Auroras and armpits go together like a horse and carriage.... Let me explain.
I have a new hobby; aurora photography. I knew there’d be good auroras down here, but it’s another level when you actually see them for real, stretching from horizon to horizon. I thought they were only green, but I’ve seen yellow, orange, and red and purple as well.
Like many people, I bought a good camera just before leaving Australia. I have an Olympus OM-D E-M10 Mark IV with a 14-150mm lens. It’s a good general-purpose camera, not specifically tailored for aurora photography. A wide-angle lens would’ve been better, but I’ve still managed to get a lot of shots I’m happy with.
It took me a few months to settle on camera settings, finding the balance between exposure, shutter speed and ISO. It changes depending on the sky, so you just have to keep trying out different combinations. It’s good to have a camera that you can set to take continuous shots. Auroras come and go, so leave it out for a few hours and review the (sometimes 100s of) shots later and pick the best ones.
A good phone camera is handy, too, and some shots are actually quite decent. Often, I’ll pop my head outside, take a few snaps with my phone, but by the time I’ve got the good camera setup, the aurora’s gone. And by pop outside, I mean put on thermals, jacket, beanie, gloves, boots and head torch.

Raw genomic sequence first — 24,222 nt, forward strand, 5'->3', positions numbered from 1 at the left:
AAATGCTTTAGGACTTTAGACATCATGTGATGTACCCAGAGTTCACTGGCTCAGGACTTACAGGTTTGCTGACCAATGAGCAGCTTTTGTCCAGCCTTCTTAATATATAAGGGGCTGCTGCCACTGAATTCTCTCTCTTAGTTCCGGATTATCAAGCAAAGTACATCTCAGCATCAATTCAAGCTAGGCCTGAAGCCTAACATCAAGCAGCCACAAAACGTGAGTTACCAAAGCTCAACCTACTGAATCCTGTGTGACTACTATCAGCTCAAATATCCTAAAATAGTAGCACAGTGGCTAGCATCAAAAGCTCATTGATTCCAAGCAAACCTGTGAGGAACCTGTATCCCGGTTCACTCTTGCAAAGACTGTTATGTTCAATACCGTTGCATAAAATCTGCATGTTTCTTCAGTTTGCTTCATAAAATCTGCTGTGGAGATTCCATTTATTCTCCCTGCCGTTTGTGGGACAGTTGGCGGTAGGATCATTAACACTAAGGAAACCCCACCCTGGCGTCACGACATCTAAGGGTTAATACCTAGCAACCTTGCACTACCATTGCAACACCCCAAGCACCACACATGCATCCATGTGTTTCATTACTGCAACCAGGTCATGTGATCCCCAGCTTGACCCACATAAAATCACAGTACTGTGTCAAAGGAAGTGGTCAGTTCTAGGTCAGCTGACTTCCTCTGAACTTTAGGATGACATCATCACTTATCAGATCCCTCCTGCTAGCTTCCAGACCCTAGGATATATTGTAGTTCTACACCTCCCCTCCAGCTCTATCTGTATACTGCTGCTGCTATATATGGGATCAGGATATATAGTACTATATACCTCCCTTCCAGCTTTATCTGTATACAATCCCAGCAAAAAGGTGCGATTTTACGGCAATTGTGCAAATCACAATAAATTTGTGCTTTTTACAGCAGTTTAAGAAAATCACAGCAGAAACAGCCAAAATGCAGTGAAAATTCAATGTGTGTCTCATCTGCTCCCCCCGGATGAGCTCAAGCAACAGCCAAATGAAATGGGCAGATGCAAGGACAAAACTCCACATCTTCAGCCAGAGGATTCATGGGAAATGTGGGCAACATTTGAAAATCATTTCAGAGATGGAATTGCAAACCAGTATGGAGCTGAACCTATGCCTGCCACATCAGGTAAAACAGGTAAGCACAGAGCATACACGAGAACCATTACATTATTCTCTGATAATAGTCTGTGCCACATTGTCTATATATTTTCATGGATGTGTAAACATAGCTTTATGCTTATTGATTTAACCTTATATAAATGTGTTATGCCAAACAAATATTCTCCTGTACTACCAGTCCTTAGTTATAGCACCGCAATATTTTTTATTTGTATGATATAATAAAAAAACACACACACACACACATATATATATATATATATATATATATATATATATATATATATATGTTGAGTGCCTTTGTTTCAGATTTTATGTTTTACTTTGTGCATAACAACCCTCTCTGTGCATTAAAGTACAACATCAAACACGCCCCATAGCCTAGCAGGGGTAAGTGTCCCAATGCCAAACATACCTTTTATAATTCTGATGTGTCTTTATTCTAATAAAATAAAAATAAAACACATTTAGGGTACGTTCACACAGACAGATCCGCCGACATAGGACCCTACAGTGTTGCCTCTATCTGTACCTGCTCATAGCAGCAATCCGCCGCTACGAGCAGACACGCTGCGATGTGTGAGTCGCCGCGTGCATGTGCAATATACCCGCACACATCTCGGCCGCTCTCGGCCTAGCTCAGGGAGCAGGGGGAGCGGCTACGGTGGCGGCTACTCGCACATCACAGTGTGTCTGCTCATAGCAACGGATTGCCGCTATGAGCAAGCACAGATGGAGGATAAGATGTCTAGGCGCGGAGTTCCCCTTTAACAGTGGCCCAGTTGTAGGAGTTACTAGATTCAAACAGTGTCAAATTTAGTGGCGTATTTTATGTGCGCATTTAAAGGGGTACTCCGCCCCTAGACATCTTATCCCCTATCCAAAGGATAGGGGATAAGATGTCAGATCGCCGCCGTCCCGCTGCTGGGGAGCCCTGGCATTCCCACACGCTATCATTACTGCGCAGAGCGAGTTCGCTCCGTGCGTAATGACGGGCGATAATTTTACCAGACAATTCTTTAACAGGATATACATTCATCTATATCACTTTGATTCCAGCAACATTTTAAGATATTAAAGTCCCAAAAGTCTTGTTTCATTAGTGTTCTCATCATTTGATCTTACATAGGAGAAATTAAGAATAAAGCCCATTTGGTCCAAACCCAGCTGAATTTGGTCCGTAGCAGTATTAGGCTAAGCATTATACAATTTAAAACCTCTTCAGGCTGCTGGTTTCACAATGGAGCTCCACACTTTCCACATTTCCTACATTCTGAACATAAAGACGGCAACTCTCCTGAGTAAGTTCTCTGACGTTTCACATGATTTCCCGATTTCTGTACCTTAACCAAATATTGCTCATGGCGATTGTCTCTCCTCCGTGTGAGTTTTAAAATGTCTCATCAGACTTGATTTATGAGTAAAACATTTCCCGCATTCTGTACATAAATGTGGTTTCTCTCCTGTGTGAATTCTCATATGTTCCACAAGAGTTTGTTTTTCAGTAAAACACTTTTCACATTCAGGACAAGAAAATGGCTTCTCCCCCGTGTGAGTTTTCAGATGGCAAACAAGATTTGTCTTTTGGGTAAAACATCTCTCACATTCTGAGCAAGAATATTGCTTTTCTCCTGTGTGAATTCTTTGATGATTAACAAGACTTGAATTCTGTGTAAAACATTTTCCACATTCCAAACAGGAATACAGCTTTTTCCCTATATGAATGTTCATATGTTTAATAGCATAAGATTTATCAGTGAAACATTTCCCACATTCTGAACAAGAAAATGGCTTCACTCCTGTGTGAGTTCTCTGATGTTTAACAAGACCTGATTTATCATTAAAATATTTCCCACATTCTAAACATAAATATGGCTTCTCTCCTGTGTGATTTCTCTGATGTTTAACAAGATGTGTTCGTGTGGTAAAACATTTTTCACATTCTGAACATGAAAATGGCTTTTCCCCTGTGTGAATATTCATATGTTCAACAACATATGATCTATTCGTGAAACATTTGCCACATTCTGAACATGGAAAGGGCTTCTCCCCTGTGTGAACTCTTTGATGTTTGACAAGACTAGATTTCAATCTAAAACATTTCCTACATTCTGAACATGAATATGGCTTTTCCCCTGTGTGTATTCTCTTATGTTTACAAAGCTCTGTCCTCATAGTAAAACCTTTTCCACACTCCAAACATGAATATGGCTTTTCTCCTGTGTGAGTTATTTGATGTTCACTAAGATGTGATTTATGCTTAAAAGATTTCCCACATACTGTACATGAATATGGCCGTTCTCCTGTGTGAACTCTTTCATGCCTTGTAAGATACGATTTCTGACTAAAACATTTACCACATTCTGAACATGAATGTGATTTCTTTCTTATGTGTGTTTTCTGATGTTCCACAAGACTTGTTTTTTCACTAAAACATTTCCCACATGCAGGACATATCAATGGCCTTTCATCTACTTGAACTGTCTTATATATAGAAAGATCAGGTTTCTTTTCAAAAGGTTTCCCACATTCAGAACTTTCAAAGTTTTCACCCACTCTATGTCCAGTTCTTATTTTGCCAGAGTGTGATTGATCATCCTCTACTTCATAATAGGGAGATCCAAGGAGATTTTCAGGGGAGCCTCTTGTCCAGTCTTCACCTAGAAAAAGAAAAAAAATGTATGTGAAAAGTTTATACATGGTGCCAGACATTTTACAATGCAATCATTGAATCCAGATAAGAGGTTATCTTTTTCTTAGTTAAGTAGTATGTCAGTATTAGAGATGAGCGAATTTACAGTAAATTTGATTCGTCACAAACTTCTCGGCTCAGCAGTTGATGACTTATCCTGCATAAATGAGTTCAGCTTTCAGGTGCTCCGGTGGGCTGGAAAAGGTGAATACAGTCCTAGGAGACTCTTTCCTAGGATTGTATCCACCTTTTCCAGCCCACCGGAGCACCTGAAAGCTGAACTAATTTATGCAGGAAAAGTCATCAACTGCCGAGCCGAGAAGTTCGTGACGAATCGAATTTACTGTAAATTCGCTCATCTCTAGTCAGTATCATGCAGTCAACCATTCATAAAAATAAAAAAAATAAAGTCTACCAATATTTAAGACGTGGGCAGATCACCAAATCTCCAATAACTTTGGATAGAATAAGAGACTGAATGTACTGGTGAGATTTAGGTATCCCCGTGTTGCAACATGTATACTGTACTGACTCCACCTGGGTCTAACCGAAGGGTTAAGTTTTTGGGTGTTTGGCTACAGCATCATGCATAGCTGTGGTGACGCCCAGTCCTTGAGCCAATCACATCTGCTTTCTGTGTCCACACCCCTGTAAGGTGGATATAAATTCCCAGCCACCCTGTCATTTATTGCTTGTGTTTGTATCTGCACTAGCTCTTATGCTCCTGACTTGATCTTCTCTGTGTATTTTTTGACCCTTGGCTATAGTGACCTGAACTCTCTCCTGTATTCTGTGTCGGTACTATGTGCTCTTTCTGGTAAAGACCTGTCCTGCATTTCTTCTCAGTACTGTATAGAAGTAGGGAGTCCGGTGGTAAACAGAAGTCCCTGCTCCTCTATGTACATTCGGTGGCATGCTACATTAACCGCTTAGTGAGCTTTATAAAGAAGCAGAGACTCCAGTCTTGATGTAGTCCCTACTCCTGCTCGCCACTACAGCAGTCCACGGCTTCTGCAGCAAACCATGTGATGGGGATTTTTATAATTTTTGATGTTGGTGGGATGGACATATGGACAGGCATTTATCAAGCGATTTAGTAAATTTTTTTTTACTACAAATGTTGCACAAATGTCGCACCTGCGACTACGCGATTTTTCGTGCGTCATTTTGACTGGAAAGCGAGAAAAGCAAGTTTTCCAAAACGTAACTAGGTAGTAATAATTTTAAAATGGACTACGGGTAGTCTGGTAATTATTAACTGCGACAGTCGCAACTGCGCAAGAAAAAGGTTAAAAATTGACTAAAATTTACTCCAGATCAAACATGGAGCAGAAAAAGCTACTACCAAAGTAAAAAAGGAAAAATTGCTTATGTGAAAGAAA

This leads into what people back home don’t see in the photos, and that’s the effort involved in taking them. Walking in the dark in minus 25 degrees (with wind chill bringing that down to minus 35). Securing the tripod with rocks, wind gusts are unpredictable, and I learned the hard way after a cracked LCD screen.
It’s impossible to operate the camera with the big boofy AAD issue gloves, so you have to use just glove liners, whipping them out for a few seconds to setup then straight back in the gloves. Eventually, your hands will need to recover, and under the armpits are best for this, skin to skin for a fast heat transfer.
Batteries also don’t like the cold. Sometimes I can only get an hour’s use out of a full charge.
All this is good training for real work outside so that you know the limits of your clothing. You gain an appreciation of the good job it does protecting you. Your extremities are the first to feel the cold, so learning how to manage them is vital.
Andrew (Mawson CTO)